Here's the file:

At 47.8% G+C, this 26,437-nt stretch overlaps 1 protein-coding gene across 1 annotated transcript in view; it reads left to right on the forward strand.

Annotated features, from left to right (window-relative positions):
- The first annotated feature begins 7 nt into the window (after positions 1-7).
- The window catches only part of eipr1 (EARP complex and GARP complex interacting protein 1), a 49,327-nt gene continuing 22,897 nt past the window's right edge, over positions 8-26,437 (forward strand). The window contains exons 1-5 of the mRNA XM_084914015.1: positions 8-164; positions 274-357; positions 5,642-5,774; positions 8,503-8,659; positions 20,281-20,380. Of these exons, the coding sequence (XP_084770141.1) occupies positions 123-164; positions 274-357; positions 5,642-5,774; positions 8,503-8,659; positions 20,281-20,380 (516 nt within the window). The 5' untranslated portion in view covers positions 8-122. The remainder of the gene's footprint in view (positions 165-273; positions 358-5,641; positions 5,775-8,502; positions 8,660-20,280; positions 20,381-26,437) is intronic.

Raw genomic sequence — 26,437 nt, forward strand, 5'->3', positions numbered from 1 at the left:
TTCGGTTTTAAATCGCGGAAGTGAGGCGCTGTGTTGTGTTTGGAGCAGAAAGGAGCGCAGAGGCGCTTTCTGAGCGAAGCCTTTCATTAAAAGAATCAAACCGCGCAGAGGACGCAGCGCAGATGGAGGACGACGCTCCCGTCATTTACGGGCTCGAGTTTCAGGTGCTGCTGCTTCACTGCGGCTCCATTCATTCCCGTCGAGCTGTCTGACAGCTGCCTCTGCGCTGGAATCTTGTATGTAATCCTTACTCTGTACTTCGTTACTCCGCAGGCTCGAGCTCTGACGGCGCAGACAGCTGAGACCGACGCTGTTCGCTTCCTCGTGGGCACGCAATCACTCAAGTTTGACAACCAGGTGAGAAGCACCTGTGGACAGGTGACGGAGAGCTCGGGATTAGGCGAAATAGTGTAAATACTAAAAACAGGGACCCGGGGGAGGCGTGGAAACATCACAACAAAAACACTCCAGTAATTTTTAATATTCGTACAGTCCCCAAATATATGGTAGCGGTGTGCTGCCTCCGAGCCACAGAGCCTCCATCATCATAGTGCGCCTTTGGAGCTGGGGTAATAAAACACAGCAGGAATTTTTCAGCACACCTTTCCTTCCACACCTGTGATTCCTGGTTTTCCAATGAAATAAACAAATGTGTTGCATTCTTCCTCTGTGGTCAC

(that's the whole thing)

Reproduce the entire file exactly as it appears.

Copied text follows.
At 47.8% G+C, this 26,437-nt stretch overlaps 1 protein-coding gene across 1 annotated transcript in view; it reads left to right on the forward strand.

Annotated features, from left to right (window-relative positions):
- The first annotated feature begins 7 nt into the window (after positions 1-7).
- The window catches only part of eipr1 (EARP complex and GARP complex interacting protein 1), a 49,327-nt gene continuing 22,897 nt past the window's right edge, over positions 8-26,437 (forward strand). The window contains exons 1-5 of the mRNA XM_084914015.1: positions 8-164; positions 274-357; positions 5,642-5,774; positions 8,503-8,659; positions 20,281-20,380. Of these exons, the coding sequence (XP_084770141.1) occupies positions 123-164; positions 274-357; positions 5,642-5,774; positions 8,503-8,659; positions 20,281-20,380 (516 nt within the window). The 5' untranslated portion in view covers positions 8-122. The remainder of the gene's footprint in view (positions 165-273; positions 358-5,641; positions 5,775-8,502; positions 8,660-20,280; positions 20,381-26,437) is intronic.

Raw genomic sequence — 26,437 nt, forward strand, 5'->3', positions numbered from 1 at the left:
TTCGGTTTTAAATCGCGGAAGTGAGGCGCTGTGTTGTGTTTGGAGCAGAAAGGAGCGCAGAGGCGCTTTCTGAGCGAAGCCTTTCATTAAAAGAATCAAACCGCGCAGAGGACGCAGCGCAGATGGAGGACGACGCTCCCGTCATTTACGGGCTCGAGTTTCAGGTGCTGCTGCTTCACTGCGGCTCCATTCATTCCCGTCGAGCTGTCTGACAGCTGCCTCTGCGCTGGAATCTTGTATGTAATCCTTACTCTGTACTTCGTTACTCCGCAGGCTCGAGCTCTGACGGCGCAGACAGCTGAGACCGACGCTGTTCGCTTCCTCGTGGGCACGCAATCACTCAAGTTTGACAACCAGGTGAGAAGCACCTGTGGACAGGTGACGGAGAGCTCGGGATTAGGCGAAATAGTGTAAATACTAAAAACAGGGACCCGGGGGAGGCGTGGAAACATCACAACAAAAACACTCCAGTAATTTTTAATATTCGTACAGTCCCCAAATATATGGTAGCGGTGTGCTGCCTCCGAGCCACAGAGCCTCCATCATCATAGTGCGCCTTTGGAGCTGGGGTAATAAAACACAGCAGGAATTTTTCAGCACACCTTTCCTTCCACACCTGTGATTCCTGGTTTTCCAATGAAATAAACAAATGTGTTGCATTCTTCCTCTGTGGTCAC